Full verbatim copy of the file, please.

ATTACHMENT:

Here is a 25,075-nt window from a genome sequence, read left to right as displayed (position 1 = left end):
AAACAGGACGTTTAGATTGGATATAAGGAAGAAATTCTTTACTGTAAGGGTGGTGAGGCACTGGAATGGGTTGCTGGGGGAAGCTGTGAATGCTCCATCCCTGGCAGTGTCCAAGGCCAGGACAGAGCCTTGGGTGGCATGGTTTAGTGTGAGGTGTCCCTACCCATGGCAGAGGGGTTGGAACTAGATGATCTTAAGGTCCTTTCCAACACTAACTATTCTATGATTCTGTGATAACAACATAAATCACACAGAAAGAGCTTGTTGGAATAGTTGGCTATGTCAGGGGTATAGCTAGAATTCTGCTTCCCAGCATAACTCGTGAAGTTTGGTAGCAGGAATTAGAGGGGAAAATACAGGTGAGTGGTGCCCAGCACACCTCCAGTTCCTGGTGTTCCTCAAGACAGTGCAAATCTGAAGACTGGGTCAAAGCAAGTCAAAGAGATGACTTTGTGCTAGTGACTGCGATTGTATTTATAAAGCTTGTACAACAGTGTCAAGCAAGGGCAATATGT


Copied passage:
Here is a 25,075-nt window from a genome sequence, read left to right as displayed (position 1 = left end):
AAACAGGACGTTTAGATTGGATATAAGGAAGAAATTCTTTACTGTAAGGGTGGTGAGGCACTGGAATGGGTTGCTGGGGGAAGCTGTGAATGCTCCATCCCTGGCAGTGTCCAAGGCCAGGACAGAGCCTTGGGTGGCATGGTTTAGTGTGAGGTGTCCCTACCCATGGCAGAGGGGTTGGAACTAGATGATCTTAAGGTCCTTTCCAACACTAACTATTCTATGATTCTGTGATAACAACATAAATCACACAGAAAGAGCTTGTTGGAATAGTTGGCTATGTCAGGGGTATAGCTAGAATTCTGCTTCCCAGCATAACTCGTGAAGTTTGGTAGCAGGAATTAGAGGGGAAAATACAGGTGAGTGGTGCCCAGCACACCTCCAGTTCCTGGTGTTCCTCAAGACAGTGCAAATCTGAAGACTGGGTCAAAGCAAGTCAAAGAGATGACTTTGTGCTAGTGACTGCGATTGTATTTATAAAGCTTGTACAACAGTGTCAAGCAAGGGCAATATGT